Hospital Spokesperson Resigns Following Israeli Hostage’s Controversial Press ConferenceEdit
Jerusalem, 21 November, 2023 (TPS) -- The spokesperson at a Tel Aviv hospital who arranged the controversial press conference for a freed Israeli hostage announced his resignation on Tuesday. Avi Shoham, who worked at Ichilov Hospital confirmed in a WhatsApp message that he was leaving the position.
Shoham was embattled for arranging an Oct. 24 press conference for Yocheved Lifshitz, an 85 year-old captive of Hamas who had been freed the night before along with 79 year-old Nurit Cooper. Both were residents of Kibbutz Nir Oz.
Critics characterized the press conference as a propaganda victory for Hamas as Lifshitz praised the terror group for treating the hostages “nicely” and criticized the Israeli government for failing to prevent Hamas’s Oct. 7 attack and massacres in communities near the Gaza Strip. Others noted that
A mental health expert who watched the press conference told the Tazpit Press Service that Lifshitz was clearly not in a frame of mind to meet with reporters so soon after being released.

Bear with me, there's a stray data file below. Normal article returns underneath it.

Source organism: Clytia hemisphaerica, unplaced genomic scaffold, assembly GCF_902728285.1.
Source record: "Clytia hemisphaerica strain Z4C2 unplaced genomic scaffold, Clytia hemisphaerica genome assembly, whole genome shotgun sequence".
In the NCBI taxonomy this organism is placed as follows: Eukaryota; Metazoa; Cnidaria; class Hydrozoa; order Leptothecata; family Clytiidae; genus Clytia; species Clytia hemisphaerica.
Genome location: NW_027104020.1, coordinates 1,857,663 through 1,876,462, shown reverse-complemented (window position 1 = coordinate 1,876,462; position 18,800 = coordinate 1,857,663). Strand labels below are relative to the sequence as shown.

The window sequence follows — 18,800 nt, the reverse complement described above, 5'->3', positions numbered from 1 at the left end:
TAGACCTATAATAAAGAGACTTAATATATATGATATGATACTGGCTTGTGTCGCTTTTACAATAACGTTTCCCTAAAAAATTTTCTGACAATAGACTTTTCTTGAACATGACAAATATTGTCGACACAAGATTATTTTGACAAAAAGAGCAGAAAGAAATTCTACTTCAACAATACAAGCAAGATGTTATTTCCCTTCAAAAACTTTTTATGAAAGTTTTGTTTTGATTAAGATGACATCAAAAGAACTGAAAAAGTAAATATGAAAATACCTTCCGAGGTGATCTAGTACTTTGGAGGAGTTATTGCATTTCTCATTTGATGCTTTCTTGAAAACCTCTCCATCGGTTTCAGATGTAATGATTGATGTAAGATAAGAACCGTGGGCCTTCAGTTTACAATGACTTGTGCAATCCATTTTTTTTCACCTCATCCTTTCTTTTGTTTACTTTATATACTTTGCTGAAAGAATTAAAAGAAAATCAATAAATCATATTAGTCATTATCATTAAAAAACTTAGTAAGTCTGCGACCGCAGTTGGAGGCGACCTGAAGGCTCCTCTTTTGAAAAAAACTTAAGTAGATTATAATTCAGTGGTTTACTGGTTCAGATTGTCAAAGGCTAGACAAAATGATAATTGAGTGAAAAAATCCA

Returning hostages will be will be dealing with psychological trauma that can lead to “black holes” of memory and even sympathy for their terrorist captors, Eiyar Segall told TPS.
Segall added that freed hostages won’t speak freely if they fear saying something that will endanger other captives. Lifshitz’s 83 year-old husband Oded is among the approximately 240 hostages still being held by Hamas.
“I’m sure that she was exhausted during the press conference and she’s not experienced with being questioned by the Shin Bet. It’s all very new and very flowing. It would be very difficult for her to put things in order. Anyone would be confused in that situation,” Segall commented.
“I’m sure no one interviewed her without permission, but after being held captive for two and a half weeks, I doubt that she had the power to say no. The kidnappers took that away from her.”
Media reports on Monday were rife with reports of an imminent prisoner swap, but the Israeli government has not confirmed anything.
While Israelis are hopeful more hostages will be released, Segall cautioned journalists to give returning captives time before interviewing them.
“Give them three days,” she insisted.
“When you’re in full survival mode, your cognitive abilities are not with you in full. It takes the brain 48-72 hours to deal with the acute stress reaction to trauma, It takes about three days to set your mind again and start being with your cognitive abilities,” Segall explained. “It’s not fair to take an interview so immediately after being freed.”